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FROM THE OJEN BLOG

Learning Advocacy Skills to Challenge Stereotypes

Recently, I facilitated the culminating session of a six week, advocacy-based program with the residents of Humewood House Sheppard, a resource centre for young pregnant and parenting women. In this program, we worked towards applying some of the skills that professional advocates use, in order to challenge negative stereotypes and public perceptions of young mothers. We learned how to find evidence, consider other perspectives, give reasons, look for bias, evaluate sources, and take responsibility, all in the context of everyday interactions and experiences. The young women designed photo-messages and crafted advocacy statements to support their positions.

One common theme was confrontation on public transit. From public servants and private citizens who refused to help carry strollers onto inaccessible streetcars, to unsolicited parenting advice, to overtly rude and often inaccurate comments directed at the young mothers, public transit was a recurring battleground for these women. Although their OJEN/ROEJ program has come to an end, they recently applied for a Youth Action Grant; they hope to use this money to host an awareness barbeque and post advertisements on the TTC.

In my social work program, we are strongly encouraged to spend time reflecting on our own experience of the world, and how it impacts our relationships with others. After working with these young women for six weeks, I felt like I had kept my ears open and learned a lot about their experiences. I really admired the determination and creativity that they showed in managing their various and sometimes competing roles as parents and teenagers. However, they also continued to surprise me, challenging preconceived ideas that I didn’t even know I had. For example, one young woman described how she had gotten pregnant after being told she was infertile by her doctor. I can only imagine how that would change someone’s attitudes, not just to contraception, but to motherhood.  As someone who has dreamed of becoming a parent for as long as I can remember, I can imagine how a surprise pregnancy which was thought to be impossible could be such a source of joy and excitement, regardless of the age of the parents. This contradicts the cultural script of teen pregnancy as an insurmountable obstacle or burden that drastically derails the course of a young woman’s life.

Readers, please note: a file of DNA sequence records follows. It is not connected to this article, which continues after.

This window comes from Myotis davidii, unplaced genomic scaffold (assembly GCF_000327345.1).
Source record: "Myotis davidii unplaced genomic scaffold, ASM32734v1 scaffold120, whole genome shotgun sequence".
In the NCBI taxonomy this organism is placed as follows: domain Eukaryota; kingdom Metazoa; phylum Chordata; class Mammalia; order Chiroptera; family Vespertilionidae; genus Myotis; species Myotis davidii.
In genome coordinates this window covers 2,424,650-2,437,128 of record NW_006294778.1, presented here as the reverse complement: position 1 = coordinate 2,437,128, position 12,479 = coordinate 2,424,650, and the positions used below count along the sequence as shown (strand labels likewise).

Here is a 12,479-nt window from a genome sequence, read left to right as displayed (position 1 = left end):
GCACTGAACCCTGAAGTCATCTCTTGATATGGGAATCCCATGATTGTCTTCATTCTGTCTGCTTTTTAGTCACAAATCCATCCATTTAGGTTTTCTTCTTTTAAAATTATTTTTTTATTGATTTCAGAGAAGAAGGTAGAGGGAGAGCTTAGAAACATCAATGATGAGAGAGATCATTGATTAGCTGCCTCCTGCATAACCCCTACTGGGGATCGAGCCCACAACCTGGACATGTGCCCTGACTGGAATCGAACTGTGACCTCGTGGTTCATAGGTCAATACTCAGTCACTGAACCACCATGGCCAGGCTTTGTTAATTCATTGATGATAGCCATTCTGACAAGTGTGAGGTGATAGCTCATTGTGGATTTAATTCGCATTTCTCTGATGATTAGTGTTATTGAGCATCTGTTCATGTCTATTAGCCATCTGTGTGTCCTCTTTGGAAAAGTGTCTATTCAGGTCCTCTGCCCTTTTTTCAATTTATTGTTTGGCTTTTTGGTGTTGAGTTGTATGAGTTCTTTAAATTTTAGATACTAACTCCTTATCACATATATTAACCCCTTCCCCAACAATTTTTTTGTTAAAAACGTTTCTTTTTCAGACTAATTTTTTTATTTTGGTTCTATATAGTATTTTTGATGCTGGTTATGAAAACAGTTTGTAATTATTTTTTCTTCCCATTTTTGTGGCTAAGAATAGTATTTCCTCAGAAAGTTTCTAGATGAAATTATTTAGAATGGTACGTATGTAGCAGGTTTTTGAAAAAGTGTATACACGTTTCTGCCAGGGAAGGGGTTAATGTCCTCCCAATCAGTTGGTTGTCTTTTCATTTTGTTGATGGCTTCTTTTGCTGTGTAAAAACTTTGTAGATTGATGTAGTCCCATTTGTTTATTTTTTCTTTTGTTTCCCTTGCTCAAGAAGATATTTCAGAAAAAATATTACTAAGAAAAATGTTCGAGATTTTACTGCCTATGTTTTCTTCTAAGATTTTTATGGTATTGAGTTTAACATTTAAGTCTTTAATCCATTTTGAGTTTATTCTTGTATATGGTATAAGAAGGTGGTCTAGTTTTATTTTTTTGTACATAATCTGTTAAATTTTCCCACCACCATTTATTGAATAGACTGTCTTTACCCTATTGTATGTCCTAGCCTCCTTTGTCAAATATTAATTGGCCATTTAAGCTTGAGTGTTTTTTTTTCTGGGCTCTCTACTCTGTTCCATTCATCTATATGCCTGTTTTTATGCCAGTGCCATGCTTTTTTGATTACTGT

Another situation that took me outside of my own comfort zone and challenged my understanding of my own social location was when one of the participants was too shy to read her advocacy statement out loud. To facilitate her participation, I read her statement instead. While her words were passionate and powerful, the language and sentence structure that she used didn’t reflect how I speak and write, and I stumbled as I read. This gave me a newfound appreciation for how much easier things like school and professional sounding correspondence might be when you’ve grown up, as I did, in a home and within a community where everyone talks in a certain way – a way that was, at some point, arbitrarily designated to be the ‘correct’ way of communicating.

At our final session, I was so proud of the statements they put forward in front of a panel of justice sector volunteers. One of the panel members offered the group some feedback that really resonated with me, as I think it did with the other young women as well. She said that it’s ok to be nervous; we become nervous when facing a task at which we want to do well. Because this was one of the first programs I’ve ever run, I was nervous too. The fact of being anxious demonstrates how invested these women felt in their messages, which drew on personal experiences, successes and challenges. They really cared about doing a great job – and I think that they did!

Alix Nenniger, OJEN/ROEJ Student Intern, MSW/JD Candidate

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